Our feelings on leaving our beautiful camping ground overlooking the turbulent waters of the Missouri, and giving a fine view of the south-western border of Iowa and northwestern border of Missouri, were much like those of the mariner who launches his barque on an unknown sea. The dangers he may meet with are only conceived in the mind, not revealed to the eye. So we know that we had passed beyond the bounds of civilization, and would pass over a region inhabited by wild Indians, with here and there a trapper, and infested with beasts of prey; but the result of meeting them was unknown to us, and could only be revealed to the eye by events yet in the future.


 Our first day's journey outside of civilization was made over rolling prairie, and our first camp was on Salt Creek. On the evening of the second day we camped at White Oak Point, and our next day's travel brought us into the Platte River Valley. There was so much sameness in the country over which we were passing that it afforded but little interest to the traveler. The principle thing that attracted our attention for several days was the large number of new-made graves. Many in their haste started too soon, and were delayed for want of sufficient grass for their oxen to subsist on and travel during the day. Cholera broke out among them and many died. Thus ended their golden dreams when far from the "land of gold." May we not hope that some of them were permitted to enter that City whose streets are paved with gold, and where sickness and death can never enter.

One of the difficulties with which we had to contend was lack of fuel, another, bad water. Green cottonwood was our principal dependence for the former and Platte River for the latter. We tried buffalo chips for fuel, but decided that they were a failure. We also tried to improve the Platte water by putting meal into it, but the only thing that settled to the bottom was the corn meal. It had fallen to my lot to do the cooking for the mess. This caused me to be interested in these two indispensable articles, and my task was often accomplished with difficulty.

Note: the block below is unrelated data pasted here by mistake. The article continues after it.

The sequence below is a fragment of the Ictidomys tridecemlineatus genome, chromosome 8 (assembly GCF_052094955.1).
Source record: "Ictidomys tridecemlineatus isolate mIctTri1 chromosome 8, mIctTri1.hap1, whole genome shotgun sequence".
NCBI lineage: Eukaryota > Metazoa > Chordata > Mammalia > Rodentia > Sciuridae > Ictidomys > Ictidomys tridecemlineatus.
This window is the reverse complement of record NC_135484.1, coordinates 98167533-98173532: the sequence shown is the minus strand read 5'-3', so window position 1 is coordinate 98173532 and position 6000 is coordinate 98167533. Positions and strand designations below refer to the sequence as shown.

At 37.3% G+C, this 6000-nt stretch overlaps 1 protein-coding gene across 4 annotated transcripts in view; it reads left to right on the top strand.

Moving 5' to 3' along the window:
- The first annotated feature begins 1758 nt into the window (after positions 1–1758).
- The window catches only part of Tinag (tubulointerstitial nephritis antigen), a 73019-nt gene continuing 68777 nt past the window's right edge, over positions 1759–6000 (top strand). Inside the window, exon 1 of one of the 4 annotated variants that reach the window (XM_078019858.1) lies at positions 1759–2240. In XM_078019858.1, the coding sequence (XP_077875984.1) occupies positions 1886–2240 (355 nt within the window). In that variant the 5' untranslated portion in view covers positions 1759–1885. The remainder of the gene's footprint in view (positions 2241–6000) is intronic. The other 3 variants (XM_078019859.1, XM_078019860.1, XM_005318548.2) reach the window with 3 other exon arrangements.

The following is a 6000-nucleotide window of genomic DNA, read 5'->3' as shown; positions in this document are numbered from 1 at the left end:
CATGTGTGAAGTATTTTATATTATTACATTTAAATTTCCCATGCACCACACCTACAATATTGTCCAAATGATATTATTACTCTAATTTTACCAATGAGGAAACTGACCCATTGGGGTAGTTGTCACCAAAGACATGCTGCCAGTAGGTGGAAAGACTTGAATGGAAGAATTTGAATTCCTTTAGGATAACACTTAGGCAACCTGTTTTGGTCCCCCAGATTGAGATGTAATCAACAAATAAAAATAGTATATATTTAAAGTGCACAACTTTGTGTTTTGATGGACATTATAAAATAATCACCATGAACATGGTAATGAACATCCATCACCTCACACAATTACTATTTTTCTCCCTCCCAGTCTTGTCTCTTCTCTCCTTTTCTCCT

Guard duty was taken up the first night after crossing the Missouri River. The wagons were so arranged as to form an enclosure, and the oxen, after grazing in the evening, were driven into it and guarded during the night. The guard consisted of four men, divided into two reliefs. There was much disappointment on the part of many who had anticipated much pleasure and some profit by hunting. We were about the middle of the emigration, and failed to secure any game worth naming, all having been driven off the range by those who preceded us. The only incident of a serious nature during our journey up the lower Platte occurred near the upper end of Grand Island. We had gone into camp on Saturday evening to remain over the Sabbath. In securing wood from the island on Saturday evening one of the company, whose name was Wolfe, came near drowning. He was a physician, the only one in the company in whom we had confidence. His death would have been a great loss to us. The only amusing incident during this part of the journey was a race between a large train from Missouri and our own. During the early part of the season, the first emigrants in passing over flat ground, made several roads that continued to be traveled just as the leader of a train elected. It occurred one evening that the Missouri train encamped on one branch of the road and ours on another, about one-quarter of a mile apart, and beyond, about the same distance, the two roads united. The race was made for this point. The driver of our lead team was a very poor one, and although we had the advantage in distance, the lead team of the Missouri train struck the junction one yoke of oxen in advance and a cheer went up along their entire line. The man just behind our lead team was a splendid driver and was driving the best team in the train. He drew them out of the line, had them on the trot in a few moments, and, driving them ahead of our lead team, cut off the Missouri train which thought they had secured the right of way. Then the cheer passed down our line. Our Missouri friends gracefully yielded, and the incident passed off pleasantly.